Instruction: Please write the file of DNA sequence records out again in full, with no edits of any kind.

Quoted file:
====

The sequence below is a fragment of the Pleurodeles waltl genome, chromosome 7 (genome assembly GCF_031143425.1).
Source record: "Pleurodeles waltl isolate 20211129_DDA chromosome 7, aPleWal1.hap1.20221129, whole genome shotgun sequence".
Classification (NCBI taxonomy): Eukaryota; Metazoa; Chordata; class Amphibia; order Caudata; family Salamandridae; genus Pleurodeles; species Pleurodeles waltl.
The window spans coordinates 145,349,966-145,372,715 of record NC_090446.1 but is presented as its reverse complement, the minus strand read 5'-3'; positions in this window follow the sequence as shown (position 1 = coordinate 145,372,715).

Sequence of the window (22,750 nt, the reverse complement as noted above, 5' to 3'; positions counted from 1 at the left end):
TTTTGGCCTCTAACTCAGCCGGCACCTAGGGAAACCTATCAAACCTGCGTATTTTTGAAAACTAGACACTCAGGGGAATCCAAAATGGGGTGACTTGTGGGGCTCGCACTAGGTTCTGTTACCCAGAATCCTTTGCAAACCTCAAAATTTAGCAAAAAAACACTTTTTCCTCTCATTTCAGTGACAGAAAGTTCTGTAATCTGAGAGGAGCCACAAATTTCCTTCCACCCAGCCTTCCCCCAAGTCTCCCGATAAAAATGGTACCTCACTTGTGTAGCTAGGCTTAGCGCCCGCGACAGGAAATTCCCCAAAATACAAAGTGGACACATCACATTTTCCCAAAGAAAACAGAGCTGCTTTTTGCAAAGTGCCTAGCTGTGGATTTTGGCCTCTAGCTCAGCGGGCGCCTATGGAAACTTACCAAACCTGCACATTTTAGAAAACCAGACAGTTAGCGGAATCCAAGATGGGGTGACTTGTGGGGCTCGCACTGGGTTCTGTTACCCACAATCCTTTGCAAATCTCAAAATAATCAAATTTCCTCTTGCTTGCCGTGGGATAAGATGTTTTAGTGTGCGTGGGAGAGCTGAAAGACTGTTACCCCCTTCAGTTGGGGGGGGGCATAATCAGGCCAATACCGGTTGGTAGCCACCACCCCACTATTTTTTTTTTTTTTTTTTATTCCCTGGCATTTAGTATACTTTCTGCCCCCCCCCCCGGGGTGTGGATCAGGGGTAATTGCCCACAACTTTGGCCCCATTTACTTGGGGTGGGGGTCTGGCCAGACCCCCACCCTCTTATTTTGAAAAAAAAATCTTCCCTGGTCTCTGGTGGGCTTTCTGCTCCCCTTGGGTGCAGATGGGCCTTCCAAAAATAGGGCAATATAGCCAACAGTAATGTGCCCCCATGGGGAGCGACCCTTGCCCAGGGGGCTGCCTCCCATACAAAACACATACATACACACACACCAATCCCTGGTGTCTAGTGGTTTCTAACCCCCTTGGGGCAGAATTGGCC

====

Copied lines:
The sequence below is a fragment of the Pleurodeles waltl genome, chromosome 7 (genome assembly GCF_031143425.1).
Source record: "Pleurodeles waltl isolate 20211129_DDA chromosome 7, aPleWal1.hap1.20221129, whole genome shotgun sequence".
Classification (NCBI taxonomy): Eukaryota; Metazoa; Chordata; class Amphibia; order Caudata; family Salamandridae; genus Pleurodeles; species Pleurodeles waltl.
The window spans coordinates 145,349,966-145,372,715 of record NC_090446.1 but is presented as its reverse complement, the minus strand read 5'-3'; positions in this window follow the sequence as shown (position 1 = coordinate 145,372,715).

Sequence of the window (22,750 nt, the reverse complement as noted above, 5' to 3'; positions counted from 1 at the left end):
TTTTGGCCTCTAACTCAGCCGGCACCTAGGGAAACCTATCAAACCTGCGTATTTTTGAAAACTAGACACTCAGGGGAATCCAAAATGGGGTGACTTGTGGGGCTCGCACTAGGTTCTGTTACCCAGAATCCTTTGCAAACCTCAAAATTTAGCAAAAAAACACTTTTTCCTCTCATTTCAGTGACAGAAAGTTCTGTAATCTGAGAGGAGCCACAAATTTCCTTCCACCCAGCCTTCCCCCAAGTCTCCCGATAAAAATGGTACCTCACTTGTGTAGCTAGGCTTAGCGCCCGCGACAGGAAATTCCCCAAAATACAAAGTGGACACATCACATTTTCCCAAAGAAAACAGAGCTGCTTTTTGCAAAGTGCCTAGCTGTGGATTTTGGCCTCTAGCTCAGCGGGCGCCTATGGAAACTTACCAAACCTGCACATTTTAGAAAACCAGACAGTTAGCGGAATCCAAGATGGGGTGACTTGTGGGGCTCGCACTGGGTTCTGTTACCCACAATCCTTTGCAAATCTCAAAATAATCAAATTTCCTCTTGCTTGCCGTGGGATAAGATGTTTTAGTGTGCGTGGGAGAGCTGAAAGACTGTTACCCCCTTCAGTTGGGGGGGGGCATAATCAGGCCAATACCGGTTGGTAGCCACCACCCCACTATTTTTTTTTTTTTTTTTTATTCCCTGGCATTTAGTATACTTTCTGCCCCCCCCCCCGGGGTGTGGATCAGGGGTAATTGCCCACAACTTTGGCCCCATTTACTTGGGGTGGGGGTCTGGCCAGACCCCCACCCTCTTATTTTGAAAAAAAAATCTTCCCTGGTCTCTGGTGGGCTTTCTGCTCCCCTTGGGTGCAGATGGGCCTTCCAAAAATAGGGCAATATAGCCAACAGTAATGTGCCCCCATGGGGAGCGACCCTTGCCCAGGGGGCTGCCTCCCATACAAAACACATACATACACACACACCAATCCCTGGTGTCTAGTGGTTTCTAACCCCCTTGGGGCAGAATTGGCC